by Leeann Coleman and Jayne Barnes
I've been interested in honey for a while now. I wrote an article for my food column where I discussed the merits of using local honey in your cooking. We're fortunate to have a beekeeper/honey maker in our area who sells products made with the locally produced honey. In addition to the honey, I've enjoyed using the honey soap as part of face-washing routine. It seems to help calm any redness in my skin.
So, when I saw there was a new book being published that focused on honey, I knew that I had to get my hands on it. Honey Crafting: From Delicious Honey Butter to Healing Salves, Projects for Your Home Straight from the Hive by Leeann Coleman and Jayne Barnes is the new craft/cookbook from Adams Media.
If any aspect of honey interests you then you need a copy of this book. Each section of the book introduces you to the supplies that will be needed to create the products as well as the safety features to help ensure that the process runs smoothly. In the Honey Crafting for the Home section, you will learn to make your own beeswax candles. The second section, Honey Crafting for the Body, is full of recipes for soap, scrubs, lip balm, body cream, salves, and soothing syrups. While I haven't attempted any of the body crafts, I am fascinated by them and would love to try to make some of them since I love my honey soap so much.
Whenever I'm in the kitchen, I love to incorporate honey into my recipes as much as I can. I think honey provides the perfect amount of sweetness to my dishes, especially savory dishes. There are about three dozen recipes here in this cookbook that all incorporate honey into the list of ingredients. From vegetables and meat dishes to dressings, butters, and desserts, you will find a recipe that appeals to you.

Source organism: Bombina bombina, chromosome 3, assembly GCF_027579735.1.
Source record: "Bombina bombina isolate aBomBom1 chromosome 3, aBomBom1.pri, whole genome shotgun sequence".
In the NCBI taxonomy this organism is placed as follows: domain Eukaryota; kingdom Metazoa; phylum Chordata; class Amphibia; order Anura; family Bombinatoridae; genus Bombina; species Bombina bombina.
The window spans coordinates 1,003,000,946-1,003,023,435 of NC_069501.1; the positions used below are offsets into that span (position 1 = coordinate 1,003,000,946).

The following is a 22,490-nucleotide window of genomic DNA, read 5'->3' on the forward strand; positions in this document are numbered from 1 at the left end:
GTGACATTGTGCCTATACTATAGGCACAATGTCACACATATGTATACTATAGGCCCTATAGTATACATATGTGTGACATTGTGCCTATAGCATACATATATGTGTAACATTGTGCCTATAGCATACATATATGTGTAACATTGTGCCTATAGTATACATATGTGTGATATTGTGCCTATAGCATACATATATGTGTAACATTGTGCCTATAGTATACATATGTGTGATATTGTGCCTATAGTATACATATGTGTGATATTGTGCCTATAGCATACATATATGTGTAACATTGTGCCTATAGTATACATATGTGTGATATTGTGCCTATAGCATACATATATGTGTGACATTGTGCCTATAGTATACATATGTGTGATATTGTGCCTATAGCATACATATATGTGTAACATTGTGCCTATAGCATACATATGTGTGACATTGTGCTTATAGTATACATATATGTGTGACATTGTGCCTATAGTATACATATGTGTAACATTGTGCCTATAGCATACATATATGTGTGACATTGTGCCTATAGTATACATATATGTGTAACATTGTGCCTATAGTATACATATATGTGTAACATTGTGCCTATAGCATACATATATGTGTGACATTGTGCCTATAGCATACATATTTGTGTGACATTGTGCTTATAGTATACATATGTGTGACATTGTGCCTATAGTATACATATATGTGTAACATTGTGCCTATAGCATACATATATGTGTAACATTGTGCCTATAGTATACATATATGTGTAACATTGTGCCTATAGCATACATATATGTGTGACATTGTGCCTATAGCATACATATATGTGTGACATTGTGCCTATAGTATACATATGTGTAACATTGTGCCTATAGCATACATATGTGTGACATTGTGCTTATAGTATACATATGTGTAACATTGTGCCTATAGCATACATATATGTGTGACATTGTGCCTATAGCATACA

Lemon-Honey Shrimp with Prosciutto
1-1/4 pounds shrimp (21-25 count), peeled and deveined
3 oz. prosciutto, very thinly sliced
3 tbsp. olive oil
Freshly cracked black pepper
1/2 c. vegetable or chicken stock
2 tbsp. lemon juice
1 tbsp. honey
Salt, to taste
Pat the shrimp dry with paper towels. Cut the prosciutto into strips about 1-1/2 inches wide and 2-1/2 to 3 inches long. Wrap a strip of prosciutto around the center of each shrimp, pressing lightly to seal.
Heat the oil in a large nonstick skillet over medium-high heat. Add the shrimp and cook, turning once, until the shrimp start to turn pink and the prosciutto starts to crisp, about 4-5 minutes. Season with pepper. Transfer the shrimp to a plate and tent with tinfoil to keep warm.
Add the stock, lemon juice, and honey to the pan and bring to a simmer. Add the shrimp and any accumulated juices to the pan and stir to coat the shrimp evenly, being careful not to damage the prosciutto wrapping. Heat through, about 1-2 minutes. Season to taste with salt and pepper, and serve hot.
These shrimp were delicious! It was hard to wait until the rest of the meal was done before we jumped in and devoured them. Sweet and savory - my favorite combination.
I think this book would make a lovely gift. It's absolutely gorgeous with its golden honey cover and beehive pattern motif that runs throughout the pages of the book. Give this book with some beeswax candles and a jar of local honey. It's a winner!
Disclaimer: The publisher provided me with a review copy of the cookbook; however, the opinion expressed here is my own.